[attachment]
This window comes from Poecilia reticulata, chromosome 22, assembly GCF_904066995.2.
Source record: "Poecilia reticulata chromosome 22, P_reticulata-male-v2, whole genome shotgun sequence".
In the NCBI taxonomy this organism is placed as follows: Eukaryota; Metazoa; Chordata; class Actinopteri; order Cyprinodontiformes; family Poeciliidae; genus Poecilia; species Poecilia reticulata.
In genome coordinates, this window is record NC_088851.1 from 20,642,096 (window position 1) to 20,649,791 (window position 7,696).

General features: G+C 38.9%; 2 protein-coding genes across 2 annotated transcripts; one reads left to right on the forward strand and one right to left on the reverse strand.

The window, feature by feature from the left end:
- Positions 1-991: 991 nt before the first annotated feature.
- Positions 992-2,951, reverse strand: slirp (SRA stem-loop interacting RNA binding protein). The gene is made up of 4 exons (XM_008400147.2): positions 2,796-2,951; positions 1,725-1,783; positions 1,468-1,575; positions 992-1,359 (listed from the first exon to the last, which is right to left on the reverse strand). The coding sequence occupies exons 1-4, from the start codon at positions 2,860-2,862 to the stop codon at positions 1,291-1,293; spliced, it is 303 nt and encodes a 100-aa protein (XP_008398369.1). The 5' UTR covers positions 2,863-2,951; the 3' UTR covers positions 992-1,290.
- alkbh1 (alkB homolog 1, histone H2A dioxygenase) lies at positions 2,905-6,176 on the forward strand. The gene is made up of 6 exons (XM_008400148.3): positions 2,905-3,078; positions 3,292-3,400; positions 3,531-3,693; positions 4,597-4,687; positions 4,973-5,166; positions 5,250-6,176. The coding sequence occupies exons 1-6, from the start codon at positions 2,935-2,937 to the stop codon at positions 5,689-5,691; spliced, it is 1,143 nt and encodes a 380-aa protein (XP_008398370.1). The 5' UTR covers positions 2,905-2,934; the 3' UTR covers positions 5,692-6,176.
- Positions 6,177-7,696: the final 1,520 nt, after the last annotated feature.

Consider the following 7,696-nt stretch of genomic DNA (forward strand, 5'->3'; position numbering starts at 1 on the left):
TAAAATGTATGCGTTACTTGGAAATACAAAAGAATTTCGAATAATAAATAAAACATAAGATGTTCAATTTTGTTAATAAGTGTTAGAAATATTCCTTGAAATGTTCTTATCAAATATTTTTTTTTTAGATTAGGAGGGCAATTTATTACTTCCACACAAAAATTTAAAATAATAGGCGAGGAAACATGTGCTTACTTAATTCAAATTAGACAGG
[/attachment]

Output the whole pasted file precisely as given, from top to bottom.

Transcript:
This window comes from Poecilia reticulata, chromosome 22, assembly GCF_904066995.2.
Source record: "Poecilia reticulata chromosome 22, P_reticulata-male-v2, whole genome shotgun sequence".
In the NCBI taxonomy this organism is placed as follows: Eukaryota; Metazoa; Chordata; class Actinopteri; order Cyprinodontiformes; family Poeciliidae; genus Poecilia; species Poecilia reticulata.
In genome coordinates, this window is record NC_088851.1 from 20,642,096 (window position 1) to 20,649,791 (window position 7,696).

General features: G+C 38.9%; 2 protein-coding genes across 2 annotated transcripts; one reads left to right on the forward strand and one right to left on the reverse strand.

The window, feature by feature from the left end:
- Positions 1-991: 991 nt before the first annotated feature.
- Positions 992-2,951, reverse strand: slirp (SRA stem-loop interacting RNA binding protein). The gene is made up of 4 exons (XM_008400147.2): positions 2,796-2,951; positions 1,725-1,783; positions 1,468-1,575; positions 992-1,359 (listed from the first exon to the last, which is right to left on the reverse strand). The coding sequence occupies exons 1-4, from the start codon at positions 2,860-2,862 to the stop codon at positions 1,291-1,293; spliced, it is 303 nt and encodes a 100-aa protein (XP_008398369.1). The 5' UTR covers positions 2,863-2,951; the 3' UTR covers positions 992-1,290.
- alkbh1 (alkB homolog 1, histone H2A dioxygenase) lies at positions 2,905-6,176 on the forward strand. The gene is made up of 6 exons (XM_008400148.3): positions 2,905-3,078; positions 3,292-3,400; positions 3,531-3,693; positions 4,597-4,687; positions 4,973-5,166; positions 5,250-6,176. The coding sequence occupies exons 1-6, from the start codon at positions 2,935-2,937 to the stop codon at positions 5,689-5,691; spliced, it is 1,143 nt and encodes a 380-aa protein (XP_008398370.1). The 5' UTR covers positions 2,905-2,934; the 3' UTR covers positions 5,692-6,176.
- Positions 6,177-7,696: the final 1,520 nt, after the last annotated feature.

Consider the following 7,696-nt stretch of genomic DNA (forward strand, 5'->3'; position numbering starts at 1 on the left):
TAAAATGTATGCGTTACTTGGAAATACAAAAGAATTTCGAATAATAAATAAAACATAAGATGTTCAATTTTGTTAATAAGTGTTAGAAATATTCCTTGAAATGTTCTTATCAAATATTTTTTTTTTAGATTAGGAGGGCAATTTATTACTTCCACACAAAAATTTAAAATAATAGGCGAGGAAACATGTGCTTACTTAATTCAAATTAGACAGG